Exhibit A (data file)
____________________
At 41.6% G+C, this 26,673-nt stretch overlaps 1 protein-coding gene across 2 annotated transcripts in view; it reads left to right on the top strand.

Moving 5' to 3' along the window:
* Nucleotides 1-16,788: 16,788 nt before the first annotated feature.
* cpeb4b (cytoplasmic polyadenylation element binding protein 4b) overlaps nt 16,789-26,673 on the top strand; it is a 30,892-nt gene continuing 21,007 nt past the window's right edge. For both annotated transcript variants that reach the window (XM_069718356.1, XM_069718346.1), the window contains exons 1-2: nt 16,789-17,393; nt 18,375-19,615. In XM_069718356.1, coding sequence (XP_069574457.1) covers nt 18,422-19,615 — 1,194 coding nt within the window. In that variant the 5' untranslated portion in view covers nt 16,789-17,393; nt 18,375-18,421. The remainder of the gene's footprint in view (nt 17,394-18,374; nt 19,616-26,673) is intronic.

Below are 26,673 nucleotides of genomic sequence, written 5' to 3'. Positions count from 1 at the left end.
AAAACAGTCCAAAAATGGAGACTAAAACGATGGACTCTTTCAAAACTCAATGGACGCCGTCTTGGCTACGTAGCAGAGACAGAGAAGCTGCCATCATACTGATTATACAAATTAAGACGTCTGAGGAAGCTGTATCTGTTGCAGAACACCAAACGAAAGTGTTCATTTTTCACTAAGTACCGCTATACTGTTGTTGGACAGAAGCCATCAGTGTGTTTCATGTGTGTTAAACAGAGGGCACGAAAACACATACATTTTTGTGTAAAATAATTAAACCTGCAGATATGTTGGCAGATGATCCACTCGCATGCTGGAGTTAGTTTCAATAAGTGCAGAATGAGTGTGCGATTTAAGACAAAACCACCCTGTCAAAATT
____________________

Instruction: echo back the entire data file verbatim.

At 41.6% G+C, this 26,673-nt stretch overlaps 1 protein-coding gene across 2 annotated transcripts in view; it reads left to right on the top strand.

Moving 5' to 3' along the window:
* Nucleotides 1-16,788: 16,788 nt before the first annotated feature.
* cpeb4b (cytoplasmic polyadenylation element binding protein 4b) overlaps nt 16,789-26,673 on the top strand; it is a 30,892-nt gene continuing 21,007 nt past the window's right edge. For both annotated transcript variants that reach the window (XM_069718356.1, XM_069718346.1), the window contains exons 1-2: nt 16,789-17,393; nt 18,375-19,615. In XM_069718356.1, coding sequence (XP_069574457.1) covers nt 18,422-19,615 — 1,194 coding nt within the window. In that variant the 5' untranslated portion in view covers nt 16,789-17,393; nt 18,375-18,421. The remainder of the gene's footprint in view (nt 17,394-18,374; nt 19,616-26,673) is intronic.

Below are 26,673 nucleotides of genomic sequence, written 5' to 3'. Positions count from 1 at the left end.
AAAACAGTCCAAAAATGGAGACTAAAACGATGGACTCTTTCAAAACTCAATGGACGCCGTCTTGGCTACGTAGCAGAGACAGAGAAGCTGCCATCATACTGATTATACAAATTAAGACGTCTGAGGAAGCTGTATCTGTTGCAGAACACCAAACGAAAGTGTTCATTTTTCACTAAGTACCGCTATACTGTTGTTGGACAGAAGCCATCAGTGTGTTTCATGTGTGTTAAACAGAGGGCACGAAAACACATACATTTTTGTGTAAAATAATTAAACCTGCAGATATGTTGGCAGATGATCCACTCGCATGCTGGAGTTAGTTTCAATAAGTGCAGAATGAGTGTGCGATTTAAGACAAAACCACCCTGTCAAAATT